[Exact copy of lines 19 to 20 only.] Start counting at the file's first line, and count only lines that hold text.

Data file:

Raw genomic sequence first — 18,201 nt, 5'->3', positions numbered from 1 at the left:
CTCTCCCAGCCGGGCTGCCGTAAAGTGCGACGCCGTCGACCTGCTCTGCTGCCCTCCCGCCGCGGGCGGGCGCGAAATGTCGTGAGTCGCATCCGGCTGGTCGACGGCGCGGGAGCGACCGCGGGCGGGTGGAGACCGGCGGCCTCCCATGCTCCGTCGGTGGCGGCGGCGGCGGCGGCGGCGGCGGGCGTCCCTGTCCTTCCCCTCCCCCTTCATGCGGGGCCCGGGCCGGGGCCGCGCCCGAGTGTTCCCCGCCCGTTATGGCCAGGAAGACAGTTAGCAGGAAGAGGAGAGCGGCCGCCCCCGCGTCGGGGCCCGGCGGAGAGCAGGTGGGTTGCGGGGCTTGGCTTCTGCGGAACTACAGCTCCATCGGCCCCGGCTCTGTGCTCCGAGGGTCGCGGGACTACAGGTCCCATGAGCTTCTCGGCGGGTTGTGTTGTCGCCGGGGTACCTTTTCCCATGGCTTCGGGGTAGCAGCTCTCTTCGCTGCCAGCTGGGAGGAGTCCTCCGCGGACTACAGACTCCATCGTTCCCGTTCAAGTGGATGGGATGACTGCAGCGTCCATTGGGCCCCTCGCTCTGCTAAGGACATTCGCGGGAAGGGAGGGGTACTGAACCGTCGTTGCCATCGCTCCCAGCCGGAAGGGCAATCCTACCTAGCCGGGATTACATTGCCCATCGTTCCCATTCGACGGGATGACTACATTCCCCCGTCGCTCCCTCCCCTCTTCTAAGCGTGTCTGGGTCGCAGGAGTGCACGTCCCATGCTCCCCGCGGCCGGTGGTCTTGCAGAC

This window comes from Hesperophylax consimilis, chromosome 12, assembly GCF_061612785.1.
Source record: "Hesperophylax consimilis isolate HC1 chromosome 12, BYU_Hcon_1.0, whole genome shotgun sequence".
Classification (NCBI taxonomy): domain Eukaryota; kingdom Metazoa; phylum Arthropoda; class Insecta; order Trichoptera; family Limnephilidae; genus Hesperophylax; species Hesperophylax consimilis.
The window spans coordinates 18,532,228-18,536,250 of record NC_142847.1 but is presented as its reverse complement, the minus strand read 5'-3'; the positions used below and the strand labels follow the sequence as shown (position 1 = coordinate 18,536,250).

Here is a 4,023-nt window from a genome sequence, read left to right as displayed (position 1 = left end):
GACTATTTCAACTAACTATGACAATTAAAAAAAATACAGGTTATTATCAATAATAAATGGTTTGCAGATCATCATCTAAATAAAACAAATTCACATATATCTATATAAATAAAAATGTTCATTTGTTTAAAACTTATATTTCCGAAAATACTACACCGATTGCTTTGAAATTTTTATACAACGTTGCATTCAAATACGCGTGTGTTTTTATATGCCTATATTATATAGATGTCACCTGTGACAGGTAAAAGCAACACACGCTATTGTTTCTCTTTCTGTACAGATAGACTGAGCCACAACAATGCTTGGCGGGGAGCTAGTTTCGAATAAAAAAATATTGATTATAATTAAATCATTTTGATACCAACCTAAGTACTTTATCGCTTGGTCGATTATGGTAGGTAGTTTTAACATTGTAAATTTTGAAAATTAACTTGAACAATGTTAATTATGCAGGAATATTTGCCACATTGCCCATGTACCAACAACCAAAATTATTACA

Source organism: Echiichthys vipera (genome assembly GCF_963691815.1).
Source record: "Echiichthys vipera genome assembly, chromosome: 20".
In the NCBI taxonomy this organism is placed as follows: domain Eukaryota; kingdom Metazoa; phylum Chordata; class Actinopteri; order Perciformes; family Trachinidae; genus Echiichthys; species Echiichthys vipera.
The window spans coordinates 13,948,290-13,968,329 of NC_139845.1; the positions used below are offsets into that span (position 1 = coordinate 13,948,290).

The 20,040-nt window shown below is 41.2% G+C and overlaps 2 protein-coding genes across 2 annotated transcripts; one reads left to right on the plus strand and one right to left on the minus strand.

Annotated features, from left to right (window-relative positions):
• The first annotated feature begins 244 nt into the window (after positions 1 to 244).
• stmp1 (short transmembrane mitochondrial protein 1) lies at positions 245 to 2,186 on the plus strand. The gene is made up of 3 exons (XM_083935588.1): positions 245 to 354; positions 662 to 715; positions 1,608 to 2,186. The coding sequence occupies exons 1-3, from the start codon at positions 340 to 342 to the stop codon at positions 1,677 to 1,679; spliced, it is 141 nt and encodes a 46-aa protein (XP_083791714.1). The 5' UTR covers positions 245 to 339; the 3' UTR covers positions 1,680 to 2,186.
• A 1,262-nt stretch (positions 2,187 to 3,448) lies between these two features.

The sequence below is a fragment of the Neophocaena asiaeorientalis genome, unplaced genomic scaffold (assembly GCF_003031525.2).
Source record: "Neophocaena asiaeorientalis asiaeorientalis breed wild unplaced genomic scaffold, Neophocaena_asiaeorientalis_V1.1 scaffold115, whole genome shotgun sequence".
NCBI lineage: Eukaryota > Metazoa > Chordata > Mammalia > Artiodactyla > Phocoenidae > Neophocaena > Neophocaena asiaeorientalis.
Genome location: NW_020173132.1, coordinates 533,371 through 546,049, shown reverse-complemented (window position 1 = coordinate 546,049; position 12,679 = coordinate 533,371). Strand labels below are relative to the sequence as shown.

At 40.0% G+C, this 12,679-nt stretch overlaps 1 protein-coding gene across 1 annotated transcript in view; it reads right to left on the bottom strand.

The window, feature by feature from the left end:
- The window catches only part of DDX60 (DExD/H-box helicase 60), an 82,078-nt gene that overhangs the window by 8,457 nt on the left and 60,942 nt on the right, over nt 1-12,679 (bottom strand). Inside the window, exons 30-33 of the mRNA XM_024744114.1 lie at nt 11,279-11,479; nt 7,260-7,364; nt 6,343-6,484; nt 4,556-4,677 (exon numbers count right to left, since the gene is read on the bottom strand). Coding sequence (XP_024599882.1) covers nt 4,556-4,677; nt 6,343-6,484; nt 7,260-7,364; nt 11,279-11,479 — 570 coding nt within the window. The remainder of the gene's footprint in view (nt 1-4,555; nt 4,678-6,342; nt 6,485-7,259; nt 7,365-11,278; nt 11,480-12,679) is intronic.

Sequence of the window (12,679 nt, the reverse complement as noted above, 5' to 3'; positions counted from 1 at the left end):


Source record: "Neophocaena asiaeorientalis asiaeorientalis breed wild unplaced genomic scaffold, Neophocaena_asiaeorientalis_V1.1 scaffold115, whole genome shotgun sequence".
NCBI lineage: Eukaryota > Metazoa > Chordata > Mammalia > Artiodactyla > Phocoenidae > Neophocaena > Neophocaena asiaeorientalis.